It becomes tedious to continually repeat…year in and year out the Baltimore Ravens are one of the most consistent and best drafting teams in the National Football League. General Manager Ozzie Newsome has honed his craft and applied his management skills as well as any other figurehead at his level. As a result the Ravens rarely suffer through “down” years and continually retool for the future successfully. The 2010 draft class is no different than those which have proceeded.
Assumptions flew about that the team was targeting freefalling Oklahoma State wide receiver Dez Bryant with their initial selection, which was twenty fifth overall. If this was truly the case, team brass must be applauded for not panicking and subsequently manipulating the draft to their eventual liking. Trading out of the opening round completely, Baltimore did not make their initial selection until the forty third overall pick. This pick eventually became Texas hybrid Sergio Kindle. Many can look back to last August and early September seeing the Longhorn’s edge rusher as a potential top ten overall selection. While his talent never wavered, concerns were raised about a couple off the field incidents and a potential knee issue. Thus, he was still available early in the second round. Kindle himself is lightning quick off the edge and possesses some of the most violent striking hands in the draft. Where he struggled is using counter moves in his pass rush and showing a comfortability dropping back in coverage. Plus, his production slightly dipped without a true bookend presence opposite. Much is the case of the Ravens and their defensive drop off in recent years after Adalius Thomas left via free agency. Terrell Suggs has gone from averaging ten sacks per season through his first four campaigns to a measly five sacks per season over the last three. Kindle’s athletic skill set should compliment both Suggs and Jarrett Johnson quite well as he transitions to the next level.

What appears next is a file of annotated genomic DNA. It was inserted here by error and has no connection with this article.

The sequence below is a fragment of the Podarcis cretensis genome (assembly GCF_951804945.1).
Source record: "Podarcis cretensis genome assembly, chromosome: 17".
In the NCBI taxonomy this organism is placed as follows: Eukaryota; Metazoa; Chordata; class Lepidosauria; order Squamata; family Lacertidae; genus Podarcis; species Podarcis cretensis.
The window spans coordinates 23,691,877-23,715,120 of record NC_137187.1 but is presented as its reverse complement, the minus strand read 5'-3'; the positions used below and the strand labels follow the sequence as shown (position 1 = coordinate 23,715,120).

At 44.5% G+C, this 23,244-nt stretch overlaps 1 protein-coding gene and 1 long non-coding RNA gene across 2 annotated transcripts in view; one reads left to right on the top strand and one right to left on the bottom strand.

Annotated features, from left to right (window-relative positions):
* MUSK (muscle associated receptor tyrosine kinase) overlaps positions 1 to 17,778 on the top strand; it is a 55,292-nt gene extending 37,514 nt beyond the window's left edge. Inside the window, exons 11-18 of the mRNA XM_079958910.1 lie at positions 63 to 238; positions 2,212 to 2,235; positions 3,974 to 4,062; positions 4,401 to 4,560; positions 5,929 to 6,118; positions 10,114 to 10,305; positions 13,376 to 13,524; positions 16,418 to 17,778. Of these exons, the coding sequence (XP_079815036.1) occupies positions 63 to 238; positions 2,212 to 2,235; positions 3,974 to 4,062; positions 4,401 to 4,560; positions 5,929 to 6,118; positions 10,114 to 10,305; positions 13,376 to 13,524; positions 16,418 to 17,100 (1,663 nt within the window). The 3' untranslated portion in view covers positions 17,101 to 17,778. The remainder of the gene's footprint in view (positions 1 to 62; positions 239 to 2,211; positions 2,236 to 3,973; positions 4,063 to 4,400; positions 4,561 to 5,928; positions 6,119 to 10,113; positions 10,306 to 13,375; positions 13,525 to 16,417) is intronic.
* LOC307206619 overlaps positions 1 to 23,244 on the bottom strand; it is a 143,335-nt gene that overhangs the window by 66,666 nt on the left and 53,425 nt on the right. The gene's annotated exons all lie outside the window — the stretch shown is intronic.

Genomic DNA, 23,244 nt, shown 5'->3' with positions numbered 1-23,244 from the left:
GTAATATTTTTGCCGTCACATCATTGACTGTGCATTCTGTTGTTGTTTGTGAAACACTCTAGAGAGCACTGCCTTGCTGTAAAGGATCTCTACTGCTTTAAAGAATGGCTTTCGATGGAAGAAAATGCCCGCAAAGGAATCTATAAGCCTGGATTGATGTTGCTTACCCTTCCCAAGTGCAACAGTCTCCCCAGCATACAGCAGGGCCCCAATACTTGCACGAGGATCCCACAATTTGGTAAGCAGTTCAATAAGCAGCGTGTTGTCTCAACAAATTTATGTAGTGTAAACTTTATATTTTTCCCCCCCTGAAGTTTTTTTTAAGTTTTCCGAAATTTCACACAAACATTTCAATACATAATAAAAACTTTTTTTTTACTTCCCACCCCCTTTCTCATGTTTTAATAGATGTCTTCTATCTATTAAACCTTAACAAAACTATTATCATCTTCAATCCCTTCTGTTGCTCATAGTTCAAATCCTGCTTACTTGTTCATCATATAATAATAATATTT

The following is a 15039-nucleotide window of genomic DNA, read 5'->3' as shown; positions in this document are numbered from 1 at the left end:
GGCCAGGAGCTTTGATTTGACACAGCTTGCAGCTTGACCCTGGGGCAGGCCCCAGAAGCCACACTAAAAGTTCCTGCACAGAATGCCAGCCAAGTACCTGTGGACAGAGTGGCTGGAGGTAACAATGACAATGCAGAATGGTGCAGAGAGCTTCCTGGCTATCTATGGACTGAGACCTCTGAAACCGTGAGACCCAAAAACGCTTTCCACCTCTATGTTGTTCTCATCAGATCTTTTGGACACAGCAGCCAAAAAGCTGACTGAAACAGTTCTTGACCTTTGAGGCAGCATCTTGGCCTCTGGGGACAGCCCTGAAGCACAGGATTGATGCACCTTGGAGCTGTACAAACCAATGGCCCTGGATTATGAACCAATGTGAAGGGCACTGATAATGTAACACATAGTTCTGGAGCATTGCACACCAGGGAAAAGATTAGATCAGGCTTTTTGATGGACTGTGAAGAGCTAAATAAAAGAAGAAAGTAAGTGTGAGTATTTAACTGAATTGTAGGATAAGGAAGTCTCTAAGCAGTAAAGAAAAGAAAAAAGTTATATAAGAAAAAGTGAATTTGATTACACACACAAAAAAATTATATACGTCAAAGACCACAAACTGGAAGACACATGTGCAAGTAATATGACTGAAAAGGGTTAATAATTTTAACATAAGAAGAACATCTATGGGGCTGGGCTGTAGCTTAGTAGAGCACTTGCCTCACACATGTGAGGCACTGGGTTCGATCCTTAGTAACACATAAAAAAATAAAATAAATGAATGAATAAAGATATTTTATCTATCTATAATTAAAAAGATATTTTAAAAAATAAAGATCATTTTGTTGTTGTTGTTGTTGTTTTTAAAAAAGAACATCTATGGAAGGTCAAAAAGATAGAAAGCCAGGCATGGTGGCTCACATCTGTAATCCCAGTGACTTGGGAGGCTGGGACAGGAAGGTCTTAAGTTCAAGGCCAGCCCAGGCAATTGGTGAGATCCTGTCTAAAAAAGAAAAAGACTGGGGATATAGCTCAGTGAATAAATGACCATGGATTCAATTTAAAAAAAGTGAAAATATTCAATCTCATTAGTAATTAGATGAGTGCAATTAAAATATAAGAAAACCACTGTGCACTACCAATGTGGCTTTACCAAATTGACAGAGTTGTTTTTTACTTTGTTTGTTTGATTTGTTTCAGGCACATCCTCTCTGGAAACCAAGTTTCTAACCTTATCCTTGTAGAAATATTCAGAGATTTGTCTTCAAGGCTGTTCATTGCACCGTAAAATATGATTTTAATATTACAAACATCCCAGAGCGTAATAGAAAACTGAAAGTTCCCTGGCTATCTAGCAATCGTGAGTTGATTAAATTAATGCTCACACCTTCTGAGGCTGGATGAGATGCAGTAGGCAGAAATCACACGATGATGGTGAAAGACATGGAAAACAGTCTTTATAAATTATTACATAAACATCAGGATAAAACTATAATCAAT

A potential nightmare of a pairing was obtained when Terrence “Mount” Cody became the team’s next choice. Adding Cody’s (now) 354 pounds of girth next to the immovable object and new teammate that is Haloti Ngata will keep offensive coordinators up at nights. The duo hearkens back to the team’s one and only Super Bowl run when the names of Tony Siragusa and Sam Adams clogged the middle. Cody is clearly a two down defender and the epitome of a zero technique in the team’s 34 base front. His overall quickness and agility is actually impressive from A gap to A gap. Aside his potential weight issues, Cody’s hand play was underwhelming. Against collegiate blockers, this is much easier to overlook. Against professional offensive linemen, the man mountain must improve his striking while controlling those in front of him to truly patrol the middle of the line of scrimmage. His improved conditioning in an NFL weight room should also improve his stamina and lack of flexibility in his hips. There is a lot of like of Terrence Cody in this particular situation. There are obviously also concerns of which many will flock if he is not successful immediately.